22. Reynolds TL (1984) An ultrastructural and stereological analysis of pollen grains of Hyoscyamus niger during normal ontogeny and induced embryogenic development. Am J Bot 71:490–504

  23. Sax K (1937) Effect of variations in temperature on nuclear and division in Tradescantia. Am J Bot 24:218–225

  24. Sheldon JM, Dickinson HG (1986) Pollen wall formation in Lilium: the effect of chaotropic agents, and the organisation of the microtubular cytoskeleton during pattern development. Planta 168:11–23

  25. Sheldon JM, Willson CE, Dickinson HG (1988) Interaction between the nucleus and cytoskeleton during the pairing stages of male meiosis in flowering plants. Paper presented at the Kew Chromosome Conference III. HMSO London, pp 27–35

  26. Sunderland N, Dunwell JM (1974) Pathways in pollen embryogenesis. In: HE Street (ed) Tissue culture and plant science. Academic Press, London, pp 141–167

  27. Tanaka I, Ito M (1981) Control of division in explanted microspores of Tulipa gesneriana. Protoplasma 108:329–340

  28. Tiwari SC (1989) Cytoskeleton during pollen development in Tradescantia virginiana: a study employing chemical fixation, freeze-substitution, immunofluorescence, and colchicine administration. Can J Bot 67:1244–1253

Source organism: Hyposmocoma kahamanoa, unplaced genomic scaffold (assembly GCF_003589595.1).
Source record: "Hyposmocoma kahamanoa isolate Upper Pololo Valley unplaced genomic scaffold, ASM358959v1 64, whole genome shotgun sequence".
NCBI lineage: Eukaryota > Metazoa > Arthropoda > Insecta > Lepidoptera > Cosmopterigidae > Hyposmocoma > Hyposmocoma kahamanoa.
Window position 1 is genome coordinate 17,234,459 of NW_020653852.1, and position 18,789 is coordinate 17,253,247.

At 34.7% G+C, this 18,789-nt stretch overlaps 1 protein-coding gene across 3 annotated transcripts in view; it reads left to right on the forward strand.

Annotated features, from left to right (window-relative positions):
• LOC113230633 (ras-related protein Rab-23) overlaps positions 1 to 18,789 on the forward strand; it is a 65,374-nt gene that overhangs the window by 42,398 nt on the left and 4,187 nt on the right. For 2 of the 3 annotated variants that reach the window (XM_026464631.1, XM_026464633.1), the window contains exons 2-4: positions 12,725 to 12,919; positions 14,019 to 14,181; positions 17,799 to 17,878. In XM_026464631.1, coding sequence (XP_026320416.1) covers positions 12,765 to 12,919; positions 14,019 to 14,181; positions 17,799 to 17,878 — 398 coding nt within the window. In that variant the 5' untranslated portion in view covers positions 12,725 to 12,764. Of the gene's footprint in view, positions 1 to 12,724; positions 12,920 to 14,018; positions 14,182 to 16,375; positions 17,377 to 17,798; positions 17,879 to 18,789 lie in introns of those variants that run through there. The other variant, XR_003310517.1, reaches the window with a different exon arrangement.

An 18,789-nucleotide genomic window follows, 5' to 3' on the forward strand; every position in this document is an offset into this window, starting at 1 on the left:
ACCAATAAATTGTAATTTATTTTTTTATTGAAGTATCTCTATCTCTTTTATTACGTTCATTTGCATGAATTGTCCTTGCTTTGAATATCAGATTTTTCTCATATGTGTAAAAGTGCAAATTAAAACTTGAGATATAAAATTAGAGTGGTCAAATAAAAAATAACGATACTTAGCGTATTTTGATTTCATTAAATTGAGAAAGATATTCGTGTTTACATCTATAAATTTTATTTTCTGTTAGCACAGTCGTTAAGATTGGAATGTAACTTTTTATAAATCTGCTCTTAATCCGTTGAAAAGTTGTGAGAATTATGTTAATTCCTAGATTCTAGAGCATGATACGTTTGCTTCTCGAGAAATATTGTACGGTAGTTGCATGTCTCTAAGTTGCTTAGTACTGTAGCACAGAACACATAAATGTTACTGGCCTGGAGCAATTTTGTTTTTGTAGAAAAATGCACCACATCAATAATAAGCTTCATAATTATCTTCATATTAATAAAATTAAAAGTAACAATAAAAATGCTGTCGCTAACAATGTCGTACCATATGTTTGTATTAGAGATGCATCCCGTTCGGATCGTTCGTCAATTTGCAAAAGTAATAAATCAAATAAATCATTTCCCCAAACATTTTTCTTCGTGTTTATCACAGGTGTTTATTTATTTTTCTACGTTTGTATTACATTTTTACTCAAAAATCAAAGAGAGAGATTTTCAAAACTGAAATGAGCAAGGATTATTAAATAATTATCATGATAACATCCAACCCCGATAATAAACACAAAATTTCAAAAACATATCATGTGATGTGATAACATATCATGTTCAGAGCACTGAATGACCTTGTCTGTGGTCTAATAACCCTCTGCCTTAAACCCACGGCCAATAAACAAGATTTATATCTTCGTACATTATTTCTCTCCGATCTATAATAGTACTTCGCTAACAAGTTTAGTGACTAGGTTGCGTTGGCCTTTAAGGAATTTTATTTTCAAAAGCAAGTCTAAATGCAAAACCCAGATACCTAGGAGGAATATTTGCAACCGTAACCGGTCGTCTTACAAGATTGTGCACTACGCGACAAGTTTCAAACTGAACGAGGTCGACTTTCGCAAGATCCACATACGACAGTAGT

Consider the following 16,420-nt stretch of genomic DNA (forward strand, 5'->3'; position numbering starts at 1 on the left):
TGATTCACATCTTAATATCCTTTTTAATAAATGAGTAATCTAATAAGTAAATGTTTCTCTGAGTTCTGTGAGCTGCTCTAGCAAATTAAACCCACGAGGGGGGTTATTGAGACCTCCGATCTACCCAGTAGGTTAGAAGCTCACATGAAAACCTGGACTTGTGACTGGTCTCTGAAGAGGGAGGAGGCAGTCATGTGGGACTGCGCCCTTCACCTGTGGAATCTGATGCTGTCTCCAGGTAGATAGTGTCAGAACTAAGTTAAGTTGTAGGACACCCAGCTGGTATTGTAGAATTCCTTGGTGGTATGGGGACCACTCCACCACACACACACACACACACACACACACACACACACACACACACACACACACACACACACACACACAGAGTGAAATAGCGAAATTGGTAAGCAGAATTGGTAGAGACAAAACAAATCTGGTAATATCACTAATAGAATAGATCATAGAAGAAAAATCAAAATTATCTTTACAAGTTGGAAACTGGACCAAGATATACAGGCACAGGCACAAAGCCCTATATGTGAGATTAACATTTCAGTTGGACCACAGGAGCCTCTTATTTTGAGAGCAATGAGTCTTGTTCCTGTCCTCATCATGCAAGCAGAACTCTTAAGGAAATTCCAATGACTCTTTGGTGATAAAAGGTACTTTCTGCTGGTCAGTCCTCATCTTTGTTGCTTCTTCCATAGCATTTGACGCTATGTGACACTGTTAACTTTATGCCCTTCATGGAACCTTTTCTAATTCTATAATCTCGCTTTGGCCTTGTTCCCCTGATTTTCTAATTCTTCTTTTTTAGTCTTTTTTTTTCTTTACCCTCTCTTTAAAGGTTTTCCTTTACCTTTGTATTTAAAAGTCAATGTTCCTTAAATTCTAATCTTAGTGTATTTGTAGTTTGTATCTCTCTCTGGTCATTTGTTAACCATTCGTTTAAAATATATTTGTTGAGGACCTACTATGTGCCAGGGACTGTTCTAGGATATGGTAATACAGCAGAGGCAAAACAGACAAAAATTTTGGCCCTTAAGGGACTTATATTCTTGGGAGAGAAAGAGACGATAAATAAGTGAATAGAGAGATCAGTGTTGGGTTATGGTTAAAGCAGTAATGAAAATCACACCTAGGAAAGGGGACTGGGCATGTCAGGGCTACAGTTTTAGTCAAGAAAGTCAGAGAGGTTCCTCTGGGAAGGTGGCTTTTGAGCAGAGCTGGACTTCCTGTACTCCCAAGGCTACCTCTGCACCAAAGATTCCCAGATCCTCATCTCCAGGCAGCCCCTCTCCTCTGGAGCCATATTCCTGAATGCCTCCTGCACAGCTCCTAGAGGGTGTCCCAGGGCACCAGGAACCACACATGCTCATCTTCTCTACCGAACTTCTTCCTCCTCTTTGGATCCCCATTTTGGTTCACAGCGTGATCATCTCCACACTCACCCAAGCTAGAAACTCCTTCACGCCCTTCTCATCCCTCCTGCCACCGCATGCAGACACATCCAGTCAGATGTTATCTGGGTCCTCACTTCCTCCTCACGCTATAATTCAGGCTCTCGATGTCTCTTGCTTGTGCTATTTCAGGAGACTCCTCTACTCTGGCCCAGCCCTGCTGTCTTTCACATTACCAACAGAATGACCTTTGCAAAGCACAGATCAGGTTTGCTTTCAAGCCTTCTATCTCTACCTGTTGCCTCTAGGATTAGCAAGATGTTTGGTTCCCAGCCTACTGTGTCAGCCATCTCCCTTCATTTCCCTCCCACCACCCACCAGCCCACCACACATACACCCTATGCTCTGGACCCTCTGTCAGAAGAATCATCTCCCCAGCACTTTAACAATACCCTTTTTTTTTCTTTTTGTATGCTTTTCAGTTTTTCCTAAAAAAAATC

29. Traas JA, Doonan JH, Rawlins DJ, Shaw PJ, Watts J, Lloyd CW (1987) An actin network is present in the cytoplasm throughout the cell cycle of carrot cells and associates with the dividing nucleus. J Cell Biol 105:387–395

  30. Venverloo CJ, Libbenga KR (1987) Regulation of the plane of cell division in vacuolated cells: I. The function of nuclear positioning and phragmosome formation. J Plant Physiol 131:267–284

  31. Zaki M, Dickinson HG (1990) Structural changes during the first divisions of embryos resulting from anther and microspore culture in Brassica napus. Protoplasma 156:149–162

Download references

Author information

Correspondence to H. G. Dickinson.

Rights and permissions

Reprints and Permissions

About this article

Cite this article

Zaki, M.A.M., Dickinson, H.G. Microspore-derived embryos in Brassica: the significance of division symmetry in pollen mitosis I to embryogenic development. Sexual Plant Reprod 4, 48–55 (1991). https://doi.org/10.1007/BF00194572

Download citation

Key words

  • Brassica napus
  • Colchicine
  • Cytoskeleton
  • Microspore-embryogenesis
  • Pollen